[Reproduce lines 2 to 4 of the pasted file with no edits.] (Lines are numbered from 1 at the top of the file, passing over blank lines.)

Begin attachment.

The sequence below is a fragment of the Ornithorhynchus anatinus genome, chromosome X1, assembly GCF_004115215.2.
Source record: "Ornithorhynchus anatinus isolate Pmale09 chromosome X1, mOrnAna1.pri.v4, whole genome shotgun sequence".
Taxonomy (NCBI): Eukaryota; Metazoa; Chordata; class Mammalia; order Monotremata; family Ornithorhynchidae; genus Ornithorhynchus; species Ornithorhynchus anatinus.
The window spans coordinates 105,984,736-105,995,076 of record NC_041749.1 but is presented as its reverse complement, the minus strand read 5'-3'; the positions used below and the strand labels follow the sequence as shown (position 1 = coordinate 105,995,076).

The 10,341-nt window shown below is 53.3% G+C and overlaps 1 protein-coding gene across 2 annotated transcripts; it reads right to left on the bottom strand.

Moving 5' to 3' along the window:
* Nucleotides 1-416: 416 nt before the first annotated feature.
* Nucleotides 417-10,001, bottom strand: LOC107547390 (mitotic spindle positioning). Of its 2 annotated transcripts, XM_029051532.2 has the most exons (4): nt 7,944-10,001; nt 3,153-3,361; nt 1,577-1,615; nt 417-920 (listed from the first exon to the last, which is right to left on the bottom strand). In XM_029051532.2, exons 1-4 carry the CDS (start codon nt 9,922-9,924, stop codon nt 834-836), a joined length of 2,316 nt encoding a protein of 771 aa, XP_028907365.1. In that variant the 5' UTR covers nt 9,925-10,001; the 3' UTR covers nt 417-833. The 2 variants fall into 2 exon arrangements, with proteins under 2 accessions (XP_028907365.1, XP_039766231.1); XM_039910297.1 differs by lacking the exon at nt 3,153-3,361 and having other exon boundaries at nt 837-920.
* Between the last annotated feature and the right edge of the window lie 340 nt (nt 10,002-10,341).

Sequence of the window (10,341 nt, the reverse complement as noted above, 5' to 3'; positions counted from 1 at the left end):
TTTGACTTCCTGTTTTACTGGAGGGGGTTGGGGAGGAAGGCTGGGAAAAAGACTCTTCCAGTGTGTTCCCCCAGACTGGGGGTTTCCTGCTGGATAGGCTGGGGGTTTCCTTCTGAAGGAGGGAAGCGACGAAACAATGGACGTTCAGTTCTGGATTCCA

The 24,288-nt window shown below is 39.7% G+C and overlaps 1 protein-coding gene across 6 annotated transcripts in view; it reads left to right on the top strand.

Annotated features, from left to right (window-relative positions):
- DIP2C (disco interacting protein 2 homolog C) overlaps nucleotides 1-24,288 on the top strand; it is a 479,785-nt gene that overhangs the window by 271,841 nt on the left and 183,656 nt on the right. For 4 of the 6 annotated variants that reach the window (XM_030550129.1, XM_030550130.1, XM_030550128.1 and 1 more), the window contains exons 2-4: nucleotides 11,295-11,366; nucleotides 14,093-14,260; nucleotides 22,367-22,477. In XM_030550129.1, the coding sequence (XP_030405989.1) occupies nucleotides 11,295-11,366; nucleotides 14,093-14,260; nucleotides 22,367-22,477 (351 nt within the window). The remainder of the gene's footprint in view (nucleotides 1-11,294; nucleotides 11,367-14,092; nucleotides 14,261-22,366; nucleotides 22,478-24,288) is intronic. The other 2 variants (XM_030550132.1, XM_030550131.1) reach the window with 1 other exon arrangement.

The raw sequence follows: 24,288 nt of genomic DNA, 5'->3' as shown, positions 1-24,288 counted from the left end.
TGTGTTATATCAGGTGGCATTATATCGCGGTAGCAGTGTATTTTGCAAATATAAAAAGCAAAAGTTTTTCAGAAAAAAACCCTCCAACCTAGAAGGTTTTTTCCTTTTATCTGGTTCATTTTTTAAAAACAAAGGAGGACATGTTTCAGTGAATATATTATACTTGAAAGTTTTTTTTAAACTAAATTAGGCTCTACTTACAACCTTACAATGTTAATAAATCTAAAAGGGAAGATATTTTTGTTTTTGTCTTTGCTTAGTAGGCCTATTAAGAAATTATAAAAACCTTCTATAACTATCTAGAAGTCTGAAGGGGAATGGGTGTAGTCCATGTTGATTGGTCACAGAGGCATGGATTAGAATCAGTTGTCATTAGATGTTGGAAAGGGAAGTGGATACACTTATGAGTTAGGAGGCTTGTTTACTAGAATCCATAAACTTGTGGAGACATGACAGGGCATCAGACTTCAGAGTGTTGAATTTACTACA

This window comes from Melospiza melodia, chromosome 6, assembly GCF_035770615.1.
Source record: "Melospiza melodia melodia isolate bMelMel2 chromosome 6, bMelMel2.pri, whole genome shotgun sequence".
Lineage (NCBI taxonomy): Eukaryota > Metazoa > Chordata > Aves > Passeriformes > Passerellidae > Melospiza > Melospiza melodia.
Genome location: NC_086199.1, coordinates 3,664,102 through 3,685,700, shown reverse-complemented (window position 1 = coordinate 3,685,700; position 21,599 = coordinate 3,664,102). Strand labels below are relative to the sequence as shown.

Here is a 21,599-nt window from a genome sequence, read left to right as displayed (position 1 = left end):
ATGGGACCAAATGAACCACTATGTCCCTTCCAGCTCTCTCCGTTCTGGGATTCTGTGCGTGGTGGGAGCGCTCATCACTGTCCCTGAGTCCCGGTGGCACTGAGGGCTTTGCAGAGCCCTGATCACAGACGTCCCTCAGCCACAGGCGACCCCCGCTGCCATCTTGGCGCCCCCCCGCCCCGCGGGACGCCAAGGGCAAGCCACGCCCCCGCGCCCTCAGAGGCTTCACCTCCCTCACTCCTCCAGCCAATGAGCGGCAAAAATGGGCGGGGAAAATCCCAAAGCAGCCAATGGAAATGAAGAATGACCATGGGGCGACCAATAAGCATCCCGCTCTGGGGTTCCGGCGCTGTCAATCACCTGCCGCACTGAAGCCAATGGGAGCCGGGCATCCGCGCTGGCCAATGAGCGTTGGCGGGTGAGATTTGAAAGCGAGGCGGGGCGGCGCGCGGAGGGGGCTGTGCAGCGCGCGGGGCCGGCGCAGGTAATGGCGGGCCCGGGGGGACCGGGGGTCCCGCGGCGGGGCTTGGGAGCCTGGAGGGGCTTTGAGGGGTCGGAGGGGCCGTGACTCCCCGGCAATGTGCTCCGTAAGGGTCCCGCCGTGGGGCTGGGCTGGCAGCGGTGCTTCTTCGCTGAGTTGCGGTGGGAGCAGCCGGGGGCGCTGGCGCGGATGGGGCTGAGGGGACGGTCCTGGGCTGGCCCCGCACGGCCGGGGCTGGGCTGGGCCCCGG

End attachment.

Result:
Source record: "Ornithorhynchus anatinus isolate Pmale09 chromosome X1, mOrnAna1.pri.v4, whole genome shotgun sequence".
Taxonomy (NCBI): Eukaryota; Metazoa; Chordata; class Mammalia; order Monotremata; family Ornithorhynchidae; genus Ornithorhynchus; species Ornithorhynchus anatinus.
The window spans coordinates 105,984,736-105,995,076 of record NC_041749.1 but is presented as its reverse complement, the minus strand read 5'-3'; the positions used below and the strand labels follow the sequence as shown (position 1 = coordinate 105,995,076).